It’s all-too-easy to walk into a make-up trial for an upcoming wedding with the idea that it’s just one more hoop to jump through before the actual fun and excitement of the wedding. It’s understandable. Yes, you’re excited, but you’ve also been neck-deep in wedding planning for (at least) a year now and it’s easy to think of the make-up trial and just another rehearsal you have to show up to. But it you want to get the most out of that expensive make-up (or artist), then it behooves to know what help you and your artist capture that perfect glow for the iconic aisle walk.
- Schedule the trial two weeks to a month before the wedding
For two reasons, one you don’t want your trial to be off-season. Skin behaves differently depending on temperature and moisture. Too far off, and you could be defeating the purpose of an accurate test run. But you also don’t want to schedule something that can be so time consuming (see five) during the crutch period, either. Scheduling a make-up trial three days before the wedding date may seem like prudence during the early stages of planning, but chances are your schedule will be hectic enough as is. You’ll want to have the option to devote an entire portion of your day to the make-up trial in order to get that sublime glow.
- Try to schedule it for the same time of day as the wedding
Skin tones and oils behave differently depending on how much natural and artificial light we have around us. So if you have the most accurate results if your trial make-up is applied at the same time of day it would be happening on your wedding.
- Bring photos (either of yourself, or your desired style)
Whether it’s for you own D.I.Y reference or the make-up artists, photos of a desired style will go much further towards pinpointing your desired aesthetic than lengthy descriptions and trial-and-error will. If you plan on doing your own thing, having photos of yourself will be a helpful reference, even if the lighting isn’t spot on with the wedding venue.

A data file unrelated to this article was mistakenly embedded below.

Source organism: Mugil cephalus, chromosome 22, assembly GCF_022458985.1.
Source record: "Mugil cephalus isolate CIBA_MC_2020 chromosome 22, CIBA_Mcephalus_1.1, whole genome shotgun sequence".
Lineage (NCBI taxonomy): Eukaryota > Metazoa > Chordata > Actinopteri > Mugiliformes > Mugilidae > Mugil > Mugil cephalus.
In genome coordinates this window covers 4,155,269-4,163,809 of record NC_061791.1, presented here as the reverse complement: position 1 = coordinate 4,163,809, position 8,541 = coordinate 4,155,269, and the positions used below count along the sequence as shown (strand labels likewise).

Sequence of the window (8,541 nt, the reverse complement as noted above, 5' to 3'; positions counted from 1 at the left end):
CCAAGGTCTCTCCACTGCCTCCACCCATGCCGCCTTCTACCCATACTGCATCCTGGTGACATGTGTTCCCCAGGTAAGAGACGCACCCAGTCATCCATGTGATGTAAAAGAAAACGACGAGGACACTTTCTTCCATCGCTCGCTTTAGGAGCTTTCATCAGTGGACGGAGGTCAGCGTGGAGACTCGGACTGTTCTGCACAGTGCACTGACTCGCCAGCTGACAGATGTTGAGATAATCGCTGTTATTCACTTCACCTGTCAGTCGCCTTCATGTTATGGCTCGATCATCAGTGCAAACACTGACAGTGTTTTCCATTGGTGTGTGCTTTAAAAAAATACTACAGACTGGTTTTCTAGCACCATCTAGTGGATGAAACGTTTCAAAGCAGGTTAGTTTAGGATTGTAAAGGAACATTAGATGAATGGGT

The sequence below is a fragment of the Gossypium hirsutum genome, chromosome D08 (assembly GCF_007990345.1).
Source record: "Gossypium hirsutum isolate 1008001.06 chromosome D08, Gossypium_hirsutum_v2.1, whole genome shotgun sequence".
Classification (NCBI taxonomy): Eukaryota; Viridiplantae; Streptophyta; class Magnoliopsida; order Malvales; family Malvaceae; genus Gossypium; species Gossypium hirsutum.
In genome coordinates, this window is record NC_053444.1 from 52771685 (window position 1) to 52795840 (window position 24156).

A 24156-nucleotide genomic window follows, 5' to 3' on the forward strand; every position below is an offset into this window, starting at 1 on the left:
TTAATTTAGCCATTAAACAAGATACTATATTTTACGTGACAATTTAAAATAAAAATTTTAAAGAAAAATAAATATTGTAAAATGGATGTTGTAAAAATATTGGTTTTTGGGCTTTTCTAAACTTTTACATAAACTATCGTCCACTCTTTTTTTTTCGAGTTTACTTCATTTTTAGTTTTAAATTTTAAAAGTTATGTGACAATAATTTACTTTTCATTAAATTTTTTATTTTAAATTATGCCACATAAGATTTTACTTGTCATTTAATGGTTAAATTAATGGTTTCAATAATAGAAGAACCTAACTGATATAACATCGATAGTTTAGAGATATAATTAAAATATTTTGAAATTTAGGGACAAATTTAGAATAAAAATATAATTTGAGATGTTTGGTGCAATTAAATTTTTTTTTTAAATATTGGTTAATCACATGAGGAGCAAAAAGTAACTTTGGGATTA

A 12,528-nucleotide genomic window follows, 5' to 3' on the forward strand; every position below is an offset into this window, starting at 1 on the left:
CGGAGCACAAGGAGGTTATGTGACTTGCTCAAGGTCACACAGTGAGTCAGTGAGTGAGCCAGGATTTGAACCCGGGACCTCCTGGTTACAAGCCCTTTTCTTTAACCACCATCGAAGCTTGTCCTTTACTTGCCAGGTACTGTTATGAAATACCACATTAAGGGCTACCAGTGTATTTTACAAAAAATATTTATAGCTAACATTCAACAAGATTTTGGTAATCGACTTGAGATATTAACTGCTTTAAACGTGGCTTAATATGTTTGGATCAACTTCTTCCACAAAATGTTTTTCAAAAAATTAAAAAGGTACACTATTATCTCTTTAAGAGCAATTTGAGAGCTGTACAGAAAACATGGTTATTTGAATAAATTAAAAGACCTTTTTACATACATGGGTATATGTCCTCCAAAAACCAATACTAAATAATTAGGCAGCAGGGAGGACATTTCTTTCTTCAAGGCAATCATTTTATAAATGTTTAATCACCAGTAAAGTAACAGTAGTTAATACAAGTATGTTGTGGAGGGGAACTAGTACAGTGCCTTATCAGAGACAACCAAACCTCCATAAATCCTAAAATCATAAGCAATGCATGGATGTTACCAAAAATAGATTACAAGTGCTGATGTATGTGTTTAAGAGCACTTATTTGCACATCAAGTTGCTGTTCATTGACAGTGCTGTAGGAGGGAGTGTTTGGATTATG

- Wear the same color as your dress
The conventional adage of “wear a white shirt” has to be a bit revised these days, but whatever your chosen color, you’ll want to be wearing it so you can get a feel for what tones complement it best –even if you’re going with the traditional white.
- Make peace with trial and error
With all the stress and pressure for perfection and bringing you’re A Game for the wedding day (both societal and self-imposed), it’s easy to lose sight of the purpose of a make-up trial: to see what works and what doesn’t. Resist the urge to get discouraged or angry when the smoky eyeliner look you wanted doesn’t match the blush, or the overall style you wanted doesn’t work in neutral lighting. Try to schedule you trial so that you have the necessary time to hammer out any mishaps. Hollywood professionals often spend hours tinkering and seeing what works for each actor and actress. So don’t get down when you or your artist don’t adroitly create perfection on the first try.
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